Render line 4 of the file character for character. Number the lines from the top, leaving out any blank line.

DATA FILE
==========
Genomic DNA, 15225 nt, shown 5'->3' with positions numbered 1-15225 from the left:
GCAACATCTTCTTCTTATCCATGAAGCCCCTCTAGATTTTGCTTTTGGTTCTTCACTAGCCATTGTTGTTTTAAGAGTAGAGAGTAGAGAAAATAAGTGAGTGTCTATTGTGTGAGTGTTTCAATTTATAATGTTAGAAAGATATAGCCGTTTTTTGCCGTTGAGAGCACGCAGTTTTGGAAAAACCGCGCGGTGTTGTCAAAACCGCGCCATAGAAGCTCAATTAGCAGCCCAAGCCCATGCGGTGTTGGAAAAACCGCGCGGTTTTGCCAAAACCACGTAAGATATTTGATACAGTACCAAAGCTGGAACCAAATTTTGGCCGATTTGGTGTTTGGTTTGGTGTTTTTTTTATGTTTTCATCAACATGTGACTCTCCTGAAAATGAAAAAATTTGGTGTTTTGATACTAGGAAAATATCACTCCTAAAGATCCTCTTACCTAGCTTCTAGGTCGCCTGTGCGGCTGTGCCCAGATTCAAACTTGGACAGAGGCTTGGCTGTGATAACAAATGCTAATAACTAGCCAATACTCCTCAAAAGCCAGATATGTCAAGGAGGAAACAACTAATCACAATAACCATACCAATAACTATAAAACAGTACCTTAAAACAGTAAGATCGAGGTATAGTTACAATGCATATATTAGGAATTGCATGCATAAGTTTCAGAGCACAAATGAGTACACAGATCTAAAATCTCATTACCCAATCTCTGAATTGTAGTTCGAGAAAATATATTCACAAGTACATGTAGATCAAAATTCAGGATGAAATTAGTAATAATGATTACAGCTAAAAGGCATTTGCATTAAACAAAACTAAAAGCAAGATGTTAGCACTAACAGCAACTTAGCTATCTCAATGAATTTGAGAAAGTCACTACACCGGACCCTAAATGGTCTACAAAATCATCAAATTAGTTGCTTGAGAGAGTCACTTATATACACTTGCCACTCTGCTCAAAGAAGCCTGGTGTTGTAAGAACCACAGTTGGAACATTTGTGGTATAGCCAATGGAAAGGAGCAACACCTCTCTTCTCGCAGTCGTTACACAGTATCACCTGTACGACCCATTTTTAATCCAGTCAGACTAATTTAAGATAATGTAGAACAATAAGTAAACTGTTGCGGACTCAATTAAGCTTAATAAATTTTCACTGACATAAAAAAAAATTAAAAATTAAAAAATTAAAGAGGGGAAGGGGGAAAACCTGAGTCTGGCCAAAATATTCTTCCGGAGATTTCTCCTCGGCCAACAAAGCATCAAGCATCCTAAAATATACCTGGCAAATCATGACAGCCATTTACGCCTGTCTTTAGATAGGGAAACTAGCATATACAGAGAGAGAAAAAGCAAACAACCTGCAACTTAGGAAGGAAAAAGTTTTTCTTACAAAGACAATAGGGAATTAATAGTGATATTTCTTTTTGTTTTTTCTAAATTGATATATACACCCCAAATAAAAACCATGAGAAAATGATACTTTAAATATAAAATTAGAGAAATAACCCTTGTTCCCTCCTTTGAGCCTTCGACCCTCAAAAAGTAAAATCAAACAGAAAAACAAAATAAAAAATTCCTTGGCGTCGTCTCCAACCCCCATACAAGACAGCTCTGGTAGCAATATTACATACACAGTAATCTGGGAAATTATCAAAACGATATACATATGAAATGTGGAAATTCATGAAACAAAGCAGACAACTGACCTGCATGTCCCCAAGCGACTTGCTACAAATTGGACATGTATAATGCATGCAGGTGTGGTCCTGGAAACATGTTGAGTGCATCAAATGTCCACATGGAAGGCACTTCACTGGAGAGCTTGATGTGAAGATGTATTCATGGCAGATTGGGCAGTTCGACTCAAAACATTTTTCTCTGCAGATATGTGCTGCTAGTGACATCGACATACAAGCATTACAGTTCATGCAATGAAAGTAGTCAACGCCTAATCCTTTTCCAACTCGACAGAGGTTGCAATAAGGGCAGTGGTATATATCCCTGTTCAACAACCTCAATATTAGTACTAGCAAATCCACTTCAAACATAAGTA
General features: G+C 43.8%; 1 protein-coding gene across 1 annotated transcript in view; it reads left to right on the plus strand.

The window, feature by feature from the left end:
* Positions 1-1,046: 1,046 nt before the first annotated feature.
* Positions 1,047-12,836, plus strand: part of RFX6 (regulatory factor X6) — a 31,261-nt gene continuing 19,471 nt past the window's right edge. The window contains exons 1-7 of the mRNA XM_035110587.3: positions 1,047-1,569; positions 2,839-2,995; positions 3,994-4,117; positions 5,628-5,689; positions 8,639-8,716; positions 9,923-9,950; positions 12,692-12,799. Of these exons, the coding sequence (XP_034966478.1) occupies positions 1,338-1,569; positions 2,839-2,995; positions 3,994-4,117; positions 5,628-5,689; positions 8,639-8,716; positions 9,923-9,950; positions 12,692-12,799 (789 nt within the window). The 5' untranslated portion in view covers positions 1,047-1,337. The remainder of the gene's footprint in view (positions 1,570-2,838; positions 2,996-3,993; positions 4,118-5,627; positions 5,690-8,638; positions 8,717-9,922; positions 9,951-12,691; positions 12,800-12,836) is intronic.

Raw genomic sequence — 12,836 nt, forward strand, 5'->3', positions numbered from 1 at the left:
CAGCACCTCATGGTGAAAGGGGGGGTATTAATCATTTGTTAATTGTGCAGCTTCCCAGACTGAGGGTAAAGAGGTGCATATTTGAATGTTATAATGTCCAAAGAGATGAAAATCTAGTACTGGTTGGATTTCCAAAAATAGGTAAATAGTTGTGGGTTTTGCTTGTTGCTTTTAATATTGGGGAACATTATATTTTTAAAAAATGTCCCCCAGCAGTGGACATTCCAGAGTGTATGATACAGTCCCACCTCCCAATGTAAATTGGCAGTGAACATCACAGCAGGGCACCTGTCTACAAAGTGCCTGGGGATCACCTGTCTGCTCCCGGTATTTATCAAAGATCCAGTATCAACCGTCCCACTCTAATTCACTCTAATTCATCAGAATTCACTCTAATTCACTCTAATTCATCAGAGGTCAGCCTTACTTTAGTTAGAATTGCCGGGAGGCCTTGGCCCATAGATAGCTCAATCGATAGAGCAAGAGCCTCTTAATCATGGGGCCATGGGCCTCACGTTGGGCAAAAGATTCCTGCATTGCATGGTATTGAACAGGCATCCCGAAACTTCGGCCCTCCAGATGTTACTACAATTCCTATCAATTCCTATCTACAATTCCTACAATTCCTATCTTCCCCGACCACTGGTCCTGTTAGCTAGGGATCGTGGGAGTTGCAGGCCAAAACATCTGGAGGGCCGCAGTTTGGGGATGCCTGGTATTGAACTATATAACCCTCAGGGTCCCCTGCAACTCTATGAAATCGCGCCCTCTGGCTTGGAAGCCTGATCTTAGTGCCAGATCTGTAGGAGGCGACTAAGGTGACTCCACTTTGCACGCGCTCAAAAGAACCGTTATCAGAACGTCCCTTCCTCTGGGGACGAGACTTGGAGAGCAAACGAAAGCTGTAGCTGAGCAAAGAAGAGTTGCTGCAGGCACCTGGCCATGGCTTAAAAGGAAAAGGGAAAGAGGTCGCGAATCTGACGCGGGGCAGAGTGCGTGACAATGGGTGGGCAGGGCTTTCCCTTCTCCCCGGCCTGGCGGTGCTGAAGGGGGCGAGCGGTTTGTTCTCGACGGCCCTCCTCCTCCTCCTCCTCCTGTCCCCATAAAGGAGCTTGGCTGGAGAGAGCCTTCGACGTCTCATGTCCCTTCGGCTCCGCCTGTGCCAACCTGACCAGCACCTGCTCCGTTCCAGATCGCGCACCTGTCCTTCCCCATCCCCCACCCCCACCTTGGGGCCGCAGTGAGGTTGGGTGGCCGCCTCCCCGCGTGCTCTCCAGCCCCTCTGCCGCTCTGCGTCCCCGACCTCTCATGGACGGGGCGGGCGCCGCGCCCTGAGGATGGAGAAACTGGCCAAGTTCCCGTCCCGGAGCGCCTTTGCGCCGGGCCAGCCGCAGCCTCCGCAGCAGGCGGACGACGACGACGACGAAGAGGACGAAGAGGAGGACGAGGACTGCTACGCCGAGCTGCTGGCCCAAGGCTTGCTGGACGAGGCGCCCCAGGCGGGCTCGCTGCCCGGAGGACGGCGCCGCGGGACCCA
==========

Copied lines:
The window, feature by feature from the left end: